Thursday, 11 June 2009

Humbled by the bumble bees

Since becoming a fully fledged vegetable and herb grower, I have become more and more aware of the vital contribution bees makes towards our food production and survival.

A little while ago I learned that there were only 250 species of bees in the UK, only 25 are native of which 5 are extinct and 3 others seriously under threat. It was last year I noted the lack of bees on my plot, so I made a conscious decision to start planting additional flowers and herbs both at home and at the plots, and I am so glad I did. I have never seen so many bees on one lavender plant - ever, and they are absolutely fascinating to watch.
The decline of bees has also been witnessed in other parts of the world, most notably America. A couple of months ago, I watched a documentary on the BBC4 called ‘Who killed the honeybee?’ this actually motivated me furthermore. Since then, I have been doing a bit of research, as I would like to play my small role in preserving the diversity of bees for generations to come. Along with

- providing plants, flowers and herbs for pollination; and
- providing bee houses and nesting boxes

I also have decided to become a member of the Bumblebee Conservation Trust.

Maybe oneday I will be able to become a beekeeper?! Who knows. I end by asking each and everyone of you if you can, please do try and plant at least one bee friendly herb or flower in your garden, window box or plot to encourage the longevity of our humble friends – the bumble bee.

PS There is also a blog helpsavebees that I will be following.


  1. Seems like we're headed down a similar road, Mango! I too have masses of bees on my french lavender: isn't it a lovely sight!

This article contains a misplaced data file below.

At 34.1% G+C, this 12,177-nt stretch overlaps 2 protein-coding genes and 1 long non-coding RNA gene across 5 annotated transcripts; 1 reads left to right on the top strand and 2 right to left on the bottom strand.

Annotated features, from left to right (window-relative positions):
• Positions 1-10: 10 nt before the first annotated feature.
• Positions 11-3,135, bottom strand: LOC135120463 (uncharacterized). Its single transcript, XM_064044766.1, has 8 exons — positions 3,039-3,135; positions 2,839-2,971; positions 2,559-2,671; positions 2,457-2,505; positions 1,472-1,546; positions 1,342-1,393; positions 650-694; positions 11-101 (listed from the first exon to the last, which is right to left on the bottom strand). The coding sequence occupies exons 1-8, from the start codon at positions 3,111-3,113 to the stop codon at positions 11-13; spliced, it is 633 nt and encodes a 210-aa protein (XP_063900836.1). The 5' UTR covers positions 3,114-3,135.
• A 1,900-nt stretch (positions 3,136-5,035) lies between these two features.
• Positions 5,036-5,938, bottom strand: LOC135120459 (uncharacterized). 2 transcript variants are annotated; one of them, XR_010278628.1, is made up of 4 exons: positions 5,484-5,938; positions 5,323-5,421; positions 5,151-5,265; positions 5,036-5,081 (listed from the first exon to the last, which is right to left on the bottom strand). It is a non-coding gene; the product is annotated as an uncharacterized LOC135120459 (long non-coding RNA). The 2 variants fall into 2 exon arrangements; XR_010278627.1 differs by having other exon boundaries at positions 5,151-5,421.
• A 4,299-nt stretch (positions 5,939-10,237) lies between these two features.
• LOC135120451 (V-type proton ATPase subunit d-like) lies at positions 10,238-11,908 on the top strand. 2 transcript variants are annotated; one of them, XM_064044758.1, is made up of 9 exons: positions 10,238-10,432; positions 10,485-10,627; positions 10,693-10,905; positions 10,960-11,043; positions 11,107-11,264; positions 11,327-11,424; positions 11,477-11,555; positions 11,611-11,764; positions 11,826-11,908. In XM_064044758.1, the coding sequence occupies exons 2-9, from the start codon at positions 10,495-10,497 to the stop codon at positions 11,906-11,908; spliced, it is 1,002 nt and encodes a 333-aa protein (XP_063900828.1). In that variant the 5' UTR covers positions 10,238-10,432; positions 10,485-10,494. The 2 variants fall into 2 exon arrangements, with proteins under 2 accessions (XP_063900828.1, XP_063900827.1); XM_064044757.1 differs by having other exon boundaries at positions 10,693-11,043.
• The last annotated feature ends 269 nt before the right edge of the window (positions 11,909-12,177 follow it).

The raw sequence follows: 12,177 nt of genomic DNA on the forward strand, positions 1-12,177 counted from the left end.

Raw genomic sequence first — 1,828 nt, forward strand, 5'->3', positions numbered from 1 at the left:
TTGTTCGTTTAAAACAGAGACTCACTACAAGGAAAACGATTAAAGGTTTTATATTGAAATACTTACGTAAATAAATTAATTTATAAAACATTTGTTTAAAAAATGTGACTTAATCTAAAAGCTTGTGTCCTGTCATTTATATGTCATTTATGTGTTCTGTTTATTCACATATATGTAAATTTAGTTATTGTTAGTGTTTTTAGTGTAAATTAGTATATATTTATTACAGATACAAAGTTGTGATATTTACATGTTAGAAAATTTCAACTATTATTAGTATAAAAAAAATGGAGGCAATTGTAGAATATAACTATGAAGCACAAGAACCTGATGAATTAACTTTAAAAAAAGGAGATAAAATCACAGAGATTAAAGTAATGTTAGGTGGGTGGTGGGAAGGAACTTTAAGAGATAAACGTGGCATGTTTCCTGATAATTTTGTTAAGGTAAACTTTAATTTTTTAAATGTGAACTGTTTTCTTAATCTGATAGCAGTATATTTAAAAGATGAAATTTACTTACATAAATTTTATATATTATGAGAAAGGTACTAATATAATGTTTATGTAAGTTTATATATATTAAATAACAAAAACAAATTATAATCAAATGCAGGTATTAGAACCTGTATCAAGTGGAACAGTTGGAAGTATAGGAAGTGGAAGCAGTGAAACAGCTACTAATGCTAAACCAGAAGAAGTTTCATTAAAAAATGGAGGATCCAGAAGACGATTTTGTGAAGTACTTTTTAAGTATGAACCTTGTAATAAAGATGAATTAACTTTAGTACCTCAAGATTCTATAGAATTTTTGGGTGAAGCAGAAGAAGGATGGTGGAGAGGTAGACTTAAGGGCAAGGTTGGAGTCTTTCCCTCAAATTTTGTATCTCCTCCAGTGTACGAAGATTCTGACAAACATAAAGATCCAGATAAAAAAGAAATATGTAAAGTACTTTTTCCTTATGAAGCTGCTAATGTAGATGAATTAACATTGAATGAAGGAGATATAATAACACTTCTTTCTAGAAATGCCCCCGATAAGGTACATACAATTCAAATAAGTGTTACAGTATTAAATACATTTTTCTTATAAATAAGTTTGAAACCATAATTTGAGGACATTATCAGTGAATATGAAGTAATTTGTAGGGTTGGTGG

2. Good news about the bees being out and about this year.

    By the way, my lemon verbena is doing brilliantly, it has finally transformed from a twiggy stick, to a delicate green plant.

  3. I am a member of a local honey bee conservation group. It's very informal. Most of the members are beekeepers.

    Our yard is full or bees! They love the flowers on the fruit trees.

  4. Really pleased to hear that Michele,

    I posted the membership form off a couple of days, so in a week or so I too will be an official member.

    Beekeepers - I haven't met anyone of that occupation yet, but I am sure I will eventually...

  5. Last year we allowed some borage to go to seed and noticed it attracted, literally, scores of bees. It's terrible stuff to eradicate from your garden once it sets seed, but we've actually set up a little patch of it this year in the hope it will have a similar effect.

  6. Thank you so much for leaving a comment.

    Funny you should say about the borage, in my home garden plot, the borage comes up every year. I leave some plants in, but have to pull out the excess.

    Other than having the advantage of bees being attracted to it, borage leaves and flowers are edible in small quantities, it has a cucumber like taste that I don't mind.


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